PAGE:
Research Projects

Image of HIV budding out of infected cells

How did HIV become a human pathogen?

Restriction factors are potent, widely expressed, intracellular blocks to viral replication that are an important component of the innate immune response to viral infection. Through evolutionary pressure for both host survival and virus emergence, an evolutionary “arms race” has developed that drives continuous rounds of selection for beneficial mutations in restriction factor genes to avoid viral escape from these factors and virus adaptation to gain the ability to antagonize the restriction factors. The study of the evolution and function of restriction factors allows us to discover the steps that led to the ancient origins of HIV in old world primates to chimpanzees and subsequently to humans. These evolutionary studies also identify “holes” in the human innate immune system as well as important human polymorphisms that affect our antiviral defenses to HIV and other viruses.

Image of old world monkeys compared to hominids.

High throughput screens for novel HIV host interactions

We developed a technology for doing high throughput CRISPR/Cas screens for host factors that affect HIV replication. This technique, called HIV-CRISPR, is one where we simultaneously knock out large numbers of genes with libraries of guideRNAs and then trick the virus into revealing which knockouts improve virus replication and which ones decrease virus replication by differential packaging of guideRNAs into budding virions. This screen assays the entire HIV lifecycle and is flexible enough to use different cells and different viral strains. We initially used this technique to define the restriction factors that are induced by interferon to inhibit HIV replication. We are now using it in many other contexts to identify host factors that affect HIV.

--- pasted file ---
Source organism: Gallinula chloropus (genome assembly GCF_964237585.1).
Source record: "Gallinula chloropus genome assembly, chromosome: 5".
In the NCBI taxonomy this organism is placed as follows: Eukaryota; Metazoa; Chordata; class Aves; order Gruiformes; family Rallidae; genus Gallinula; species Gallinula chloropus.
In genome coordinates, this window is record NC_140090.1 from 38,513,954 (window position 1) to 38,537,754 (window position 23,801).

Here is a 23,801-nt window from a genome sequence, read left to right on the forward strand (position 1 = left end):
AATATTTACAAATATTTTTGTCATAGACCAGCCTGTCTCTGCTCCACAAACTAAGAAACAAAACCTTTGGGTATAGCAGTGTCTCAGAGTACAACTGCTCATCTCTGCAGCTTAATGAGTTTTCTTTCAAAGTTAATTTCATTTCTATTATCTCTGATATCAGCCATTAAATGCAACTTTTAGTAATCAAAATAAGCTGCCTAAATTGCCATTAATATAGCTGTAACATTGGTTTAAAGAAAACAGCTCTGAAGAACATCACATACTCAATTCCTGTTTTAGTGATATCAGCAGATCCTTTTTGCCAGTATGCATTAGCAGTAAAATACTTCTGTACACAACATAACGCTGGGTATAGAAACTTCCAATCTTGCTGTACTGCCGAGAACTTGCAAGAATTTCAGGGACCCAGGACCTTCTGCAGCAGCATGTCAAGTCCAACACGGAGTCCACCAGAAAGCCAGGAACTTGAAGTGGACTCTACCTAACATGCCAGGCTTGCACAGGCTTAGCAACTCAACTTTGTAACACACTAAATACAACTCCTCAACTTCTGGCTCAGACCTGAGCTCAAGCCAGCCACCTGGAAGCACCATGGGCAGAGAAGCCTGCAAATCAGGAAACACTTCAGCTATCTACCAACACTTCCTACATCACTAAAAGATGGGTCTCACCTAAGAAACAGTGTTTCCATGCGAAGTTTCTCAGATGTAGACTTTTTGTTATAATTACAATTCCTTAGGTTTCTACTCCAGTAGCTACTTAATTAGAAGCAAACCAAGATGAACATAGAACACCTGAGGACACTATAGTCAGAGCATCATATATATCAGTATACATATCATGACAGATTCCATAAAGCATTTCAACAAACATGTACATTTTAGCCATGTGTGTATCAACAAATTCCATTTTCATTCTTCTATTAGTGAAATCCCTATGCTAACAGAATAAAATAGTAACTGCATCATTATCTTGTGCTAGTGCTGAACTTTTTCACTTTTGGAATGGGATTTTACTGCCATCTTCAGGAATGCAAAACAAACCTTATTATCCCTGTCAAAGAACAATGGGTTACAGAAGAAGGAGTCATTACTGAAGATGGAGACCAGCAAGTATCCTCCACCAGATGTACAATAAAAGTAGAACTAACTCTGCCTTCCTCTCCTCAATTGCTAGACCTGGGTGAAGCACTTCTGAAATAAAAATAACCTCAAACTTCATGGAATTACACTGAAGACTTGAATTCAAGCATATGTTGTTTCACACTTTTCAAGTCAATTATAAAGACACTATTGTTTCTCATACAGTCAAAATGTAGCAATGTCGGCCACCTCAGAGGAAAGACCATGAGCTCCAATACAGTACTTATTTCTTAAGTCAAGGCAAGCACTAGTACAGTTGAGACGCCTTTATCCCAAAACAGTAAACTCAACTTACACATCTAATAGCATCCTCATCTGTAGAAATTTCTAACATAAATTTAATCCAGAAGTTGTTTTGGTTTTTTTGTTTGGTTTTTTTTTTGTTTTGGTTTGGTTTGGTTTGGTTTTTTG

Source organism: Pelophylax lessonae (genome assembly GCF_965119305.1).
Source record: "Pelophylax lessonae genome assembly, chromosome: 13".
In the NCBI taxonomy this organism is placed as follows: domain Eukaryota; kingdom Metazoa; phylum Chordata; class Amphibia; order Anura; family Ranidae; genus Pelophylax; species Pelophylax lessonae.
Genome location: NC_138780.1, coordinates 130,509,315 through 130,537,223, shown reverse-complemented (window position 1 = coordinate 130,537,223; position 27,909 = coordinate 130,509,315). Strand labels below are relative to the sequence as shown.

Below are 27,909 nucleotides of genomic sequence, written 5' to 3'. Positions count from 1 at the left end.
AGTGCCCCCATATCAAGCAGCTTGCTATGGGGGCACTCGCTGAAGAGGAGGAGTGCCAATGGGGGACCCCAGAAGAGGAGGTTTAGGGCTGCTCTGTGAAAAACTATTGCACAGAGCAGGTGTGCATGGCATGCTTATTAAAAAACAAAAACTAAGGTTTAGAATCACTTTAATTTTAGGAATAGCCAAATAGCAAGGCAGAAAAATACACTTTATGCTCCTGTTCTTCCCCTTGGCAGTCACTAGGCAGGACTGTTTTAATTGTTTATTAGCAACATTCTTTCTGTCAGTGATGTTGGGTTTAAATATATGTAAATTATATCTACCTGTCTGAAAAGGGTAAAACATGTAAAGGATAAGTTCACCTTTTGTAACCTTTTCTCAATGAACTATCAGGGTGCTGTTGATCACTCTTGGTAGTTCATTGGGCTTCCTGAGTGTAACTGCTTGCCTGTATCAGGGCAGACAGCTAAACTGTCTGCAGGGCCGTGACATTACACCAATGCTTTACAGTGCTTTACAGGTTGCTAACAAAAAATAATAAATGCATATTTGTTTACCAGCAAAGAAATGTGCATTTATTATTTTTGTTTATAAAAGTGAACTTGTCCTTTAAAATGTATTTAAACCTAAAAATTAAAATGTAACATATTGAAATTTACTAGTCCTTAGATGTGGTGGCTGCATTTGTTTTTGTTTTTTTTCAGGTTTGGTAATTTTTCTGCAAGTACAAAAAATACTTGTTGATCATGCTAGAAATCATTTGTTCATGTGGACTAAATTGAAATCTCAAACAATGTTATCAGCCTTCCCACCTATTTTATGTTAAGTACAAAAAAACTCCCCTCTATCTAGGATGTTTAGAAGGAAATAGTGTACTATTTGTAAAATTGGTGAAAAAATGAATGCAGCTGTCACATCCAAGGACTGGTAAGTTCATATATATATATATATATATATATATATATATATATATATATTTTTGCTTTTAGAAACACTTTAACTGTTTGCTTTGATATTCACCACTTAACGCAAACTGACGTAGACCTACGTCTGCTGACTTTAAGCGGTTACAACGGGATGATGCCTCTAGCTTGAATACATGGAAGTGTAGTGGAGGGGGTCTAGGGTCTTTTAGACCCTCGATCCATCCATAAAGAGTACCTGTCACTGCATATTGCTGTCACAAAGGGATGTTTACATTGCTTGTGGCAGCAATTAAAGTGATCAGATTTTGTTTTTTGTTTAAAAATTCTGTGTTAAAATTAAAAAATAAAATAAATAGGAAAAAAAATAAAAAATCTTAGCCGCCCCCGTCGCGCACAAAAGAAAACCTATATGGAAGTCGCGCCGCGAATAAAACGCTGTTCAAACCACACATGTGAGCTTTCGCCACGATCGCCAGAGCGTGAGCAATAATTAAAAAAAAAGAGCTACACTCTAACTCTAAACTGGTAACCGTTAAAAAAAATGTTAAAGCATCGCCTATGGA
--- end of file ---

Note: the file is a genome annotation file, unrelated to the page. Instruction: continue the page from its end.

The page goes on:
HIV-CRISPR explainer graphic

Super restriction factors

Human restriction factors fail to control HIV. We are developing “super restriction factors” that we define as evolution-guided variants of natural antiviral proteins with improved properties such as increased antiviral potency and/or resistance to viral antagonism. The study of super-restrictors helps define mechanisms of how restriction factors fundamentally work and the evolutionary tradeoffs for paths of antiviral resistance not seen in nature.

Super restriction factor illustration

Our evolutionary studies are done in collaboration with the lab of Harmit Malik. We also collaborate with the lab of Julie Overbaugh on several ongoing HIV projects.